Welch, a University of Waterloo political science professor and the Centre for International Governance Innovation (CIGI) chair of global security at the Balsillie School of International Affairs, is co-author of The Cuban Missile Crisis: a Concise History.
Today marks the 50th anniversary of the day that U.S. president John F. Kennedy first informed the American public that there was photographic evidence that the Soviets had set up missile installations on the island of Cuba.
Welch says the Cuban missile crisis continues to have lessons for leaders of the modern world.
Cold war tensions
The Cold War was a period after the Second World War marked by nuclear tests and high anxiety as the two super powers, the United States and U.S.S.R., played a deadly game of chicken vying for world supremacy.
When Kennedy discovered that the U.S.S.R. had been secretly amassing offensive nuclear weapons in Cuba he was livid. Khrushchev had assured him that the weapons were strictly defensive in nature.
When he found out Khrushchev had misled him, Kennedy reportedly said “How can he do this to me!”
In 1962, as the young, untested new President of the United States, Kennedy had a lot to prove about his ability to stand up to communism.
His Soviet counterpart, Chairman Nikita Khrushchev, was already a seasoned warhorse, described by Welch as, "a feisty World War II vet known as a risk-taker and a gambler who seems to have gotten the idea that he could push the U.S. around. Khrushchev had a policy of bluster and bravado."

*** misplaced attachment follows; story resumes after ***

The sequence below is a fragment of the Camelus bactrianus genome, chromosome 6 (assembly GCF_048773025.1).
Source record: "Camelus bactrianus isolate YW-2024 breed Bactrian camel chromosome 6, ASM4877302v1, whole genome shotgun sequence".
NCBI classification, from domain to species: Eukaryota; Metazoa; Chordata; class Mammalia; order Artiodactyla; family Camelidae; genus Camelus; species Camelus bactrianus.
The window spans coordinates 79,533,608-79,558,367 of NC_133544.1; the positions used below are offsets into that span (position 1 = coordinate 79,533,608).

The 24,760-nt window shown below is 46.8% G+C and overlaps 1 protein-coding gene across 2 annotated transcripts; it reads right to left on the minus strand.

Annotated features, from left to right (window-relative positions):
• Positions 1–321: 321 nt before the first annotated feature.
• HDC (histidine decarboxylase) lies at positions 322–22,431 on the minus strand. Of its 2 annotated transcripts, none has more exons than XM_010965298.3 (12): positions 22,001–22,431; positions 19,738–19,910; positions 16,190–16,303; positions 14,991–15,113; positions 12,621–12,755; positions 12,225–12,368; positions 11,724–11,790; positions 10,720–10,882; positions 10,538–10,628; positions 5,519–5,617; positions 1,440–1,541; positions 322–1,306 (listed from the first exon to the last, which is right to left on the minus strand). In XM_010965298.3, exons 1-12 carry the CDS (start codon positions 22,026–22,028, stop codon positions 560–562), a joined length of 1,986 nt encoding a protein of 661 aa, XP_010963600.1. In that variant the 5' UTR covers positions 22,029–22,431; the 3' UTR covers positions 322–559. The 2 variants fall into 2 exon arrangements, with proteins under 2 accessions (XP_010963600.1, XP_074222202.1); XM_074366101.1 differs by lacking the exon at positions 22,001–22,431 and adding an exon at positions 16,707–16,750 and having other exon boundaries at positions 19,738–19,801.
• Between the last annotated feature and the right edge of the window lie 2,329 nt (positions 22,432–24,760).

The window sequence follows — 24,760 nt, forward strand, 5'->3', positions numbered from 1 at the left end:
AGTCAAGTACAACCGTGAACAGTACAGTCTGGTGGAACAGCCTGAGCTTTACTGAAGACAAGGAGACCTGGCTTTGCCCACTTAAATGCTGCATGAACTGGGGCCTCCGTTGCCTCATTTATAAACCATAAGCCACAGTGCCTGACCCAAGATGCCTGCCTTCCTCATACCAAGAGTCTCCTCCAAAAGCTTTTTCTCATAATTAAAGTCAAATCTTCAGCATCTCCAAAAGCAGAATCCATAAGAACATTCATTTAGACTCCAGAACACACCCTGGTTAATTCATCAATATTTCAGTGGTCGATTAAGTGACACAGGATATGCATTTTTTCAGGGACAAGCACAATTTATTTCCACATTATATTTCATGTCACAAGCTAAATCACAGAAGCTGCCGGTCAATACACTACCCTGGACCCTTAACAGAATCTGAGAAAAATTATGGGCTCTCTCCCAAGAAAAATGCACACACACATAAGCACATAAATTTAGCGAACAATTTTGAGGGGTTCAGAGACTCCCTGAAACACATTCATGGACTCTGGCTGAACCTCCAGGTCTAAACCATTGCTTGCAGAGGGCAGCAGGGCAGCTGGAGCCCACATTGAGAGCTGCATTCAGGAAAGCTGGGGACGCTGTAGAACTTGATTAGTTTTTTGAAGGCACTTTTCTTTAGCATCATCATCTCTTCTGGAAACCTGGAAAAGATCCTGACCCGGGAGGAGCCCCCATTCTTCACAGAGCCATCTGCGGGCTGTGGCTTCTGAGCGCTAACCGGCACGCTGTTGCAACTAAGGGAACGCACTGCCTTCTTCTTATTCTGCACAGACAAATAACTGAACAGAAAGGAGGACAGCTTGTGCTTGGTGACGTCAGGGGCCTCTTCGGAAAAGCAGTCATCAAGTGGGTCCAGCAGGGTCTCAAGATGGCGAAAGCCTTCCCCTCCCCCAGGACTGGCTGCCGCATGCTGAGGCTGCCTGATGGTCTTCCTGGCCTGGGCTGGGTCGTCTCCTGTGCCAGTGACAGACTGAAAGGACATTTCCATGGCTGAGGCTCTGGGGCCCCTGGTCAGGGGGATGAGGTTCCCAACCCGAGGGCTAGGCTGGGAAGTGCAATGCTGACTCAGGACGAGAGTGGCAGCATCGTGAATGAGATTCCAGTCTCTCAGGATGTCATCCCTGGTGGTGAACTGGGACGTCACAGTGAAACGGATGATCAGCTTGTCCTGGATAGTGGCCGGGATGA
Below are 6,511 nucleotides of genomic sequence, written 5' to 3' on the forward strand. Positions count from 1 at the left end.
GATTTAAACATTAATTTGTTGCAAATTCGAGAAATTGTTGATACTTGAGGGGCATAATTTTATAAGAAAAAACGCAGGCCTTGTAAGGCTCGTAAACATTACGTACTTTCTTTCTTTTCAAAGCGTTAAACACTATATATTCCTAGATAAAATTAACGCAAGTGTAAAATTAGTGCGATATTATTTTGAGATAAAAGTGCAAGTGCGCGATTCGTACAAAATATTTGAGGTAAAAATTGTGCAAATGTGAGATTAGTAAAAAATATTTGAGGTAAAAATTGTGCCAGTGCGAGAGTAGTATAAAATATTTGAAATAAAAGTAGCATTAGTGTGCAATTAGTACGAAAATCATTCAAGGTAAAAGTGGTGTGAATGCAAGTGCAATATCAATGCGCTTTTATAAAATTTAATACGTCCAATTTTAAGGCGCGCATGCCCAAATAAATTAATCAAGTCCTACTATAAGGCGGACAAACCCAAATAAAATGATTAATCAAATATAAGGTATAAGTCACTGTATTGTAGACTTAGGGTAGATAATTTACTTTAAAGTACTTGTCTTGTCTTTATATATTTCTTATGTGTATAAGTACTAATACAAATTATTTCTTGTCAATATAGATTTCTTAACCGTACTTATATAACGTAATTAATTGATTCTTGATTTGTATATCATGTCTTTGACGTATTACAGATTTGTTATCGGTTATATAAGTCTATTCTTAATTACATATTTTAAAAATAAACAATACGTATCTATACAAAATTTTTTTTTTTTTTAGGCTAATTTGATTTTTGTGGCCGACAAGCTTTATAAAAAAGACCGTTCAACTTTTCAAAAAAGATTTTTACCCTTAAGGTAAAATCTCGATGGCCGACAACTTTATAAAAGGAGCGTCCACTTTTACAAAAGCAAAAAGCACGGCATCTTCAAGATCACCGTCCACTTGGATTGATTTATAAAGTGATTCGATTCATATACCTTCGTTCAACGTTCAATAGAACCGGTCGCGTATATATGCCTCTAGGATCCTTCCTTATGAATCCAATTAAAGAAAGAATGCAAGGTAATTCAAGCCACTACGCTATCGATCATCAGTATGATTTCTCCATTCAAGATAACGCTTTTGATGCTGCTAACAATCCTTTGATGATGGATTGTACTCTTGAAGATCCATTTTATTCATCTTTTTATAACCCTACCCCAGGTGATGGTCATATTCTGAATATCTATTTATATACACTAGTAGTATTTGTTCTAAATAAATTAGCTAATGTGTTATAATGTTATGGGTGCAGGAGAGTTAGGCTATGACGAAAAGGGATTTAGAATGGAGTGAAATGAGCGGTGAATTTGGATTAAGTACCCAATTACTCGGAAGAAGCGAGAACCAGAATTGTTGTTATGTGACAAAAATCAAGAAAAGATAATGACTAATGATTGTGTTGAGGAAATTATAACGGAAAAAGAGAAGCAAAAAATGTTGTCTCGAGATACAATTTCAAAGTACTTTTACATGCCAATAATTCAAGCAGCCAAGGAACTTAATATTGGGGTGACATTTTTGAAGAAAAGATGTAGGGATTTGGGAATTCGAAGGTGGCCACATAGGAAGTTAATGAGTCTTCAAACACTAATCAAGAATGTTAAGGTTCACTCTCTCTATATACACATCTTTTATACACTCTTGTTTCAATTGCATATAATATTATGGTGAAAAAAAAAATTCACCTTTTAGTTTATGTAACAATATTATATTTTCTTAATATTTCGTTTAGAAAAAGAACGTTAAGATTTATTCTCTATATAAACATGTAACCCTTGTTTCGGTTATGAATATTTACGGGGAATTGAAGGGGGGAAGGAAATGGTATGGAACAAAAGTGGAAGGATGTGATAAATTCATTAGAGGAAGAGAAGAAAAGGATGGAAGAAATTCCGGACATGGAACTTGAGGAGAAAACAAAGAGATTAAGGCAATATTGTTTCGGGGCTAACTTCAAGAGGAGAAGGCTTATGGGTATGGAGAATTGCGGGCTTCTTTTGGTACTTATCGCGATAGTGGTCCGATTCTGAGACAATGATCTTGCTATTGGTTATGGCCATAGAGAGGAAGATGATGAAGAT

Kennedy had to show just the right mix of strength and diplomacy not just to Khrushchev, but to his own country.
"Kennedy had to figure out a way to appear tough to the Soviets but non-provocative. It was a very fine line for him to try to walk," Welch says, "… never trying to seriously risk the kind of escalation that would tip into world war three."
Leadership in any crisis can make all the difference, but in a nuclear crisis the fate of the world is literally on the line.
"A leader with a particular kind of personality can have a very powerful effect in the chain of events,” Welch says.
He speculates that the world should be grateful that it was Kennedy who was president during the Cuban missile crisis, and not someone like Richard Nixon who “was far more willing to use the military tools at his disposal than President Kennedy was. Certainly, it’s much easier for me to imagine the missile crisis getting out of control if Richard Nixon had been in the White House."
On the other hand, he argues, it was a mistake for Kennedy to take the world so close to the brink of a nuclear world war.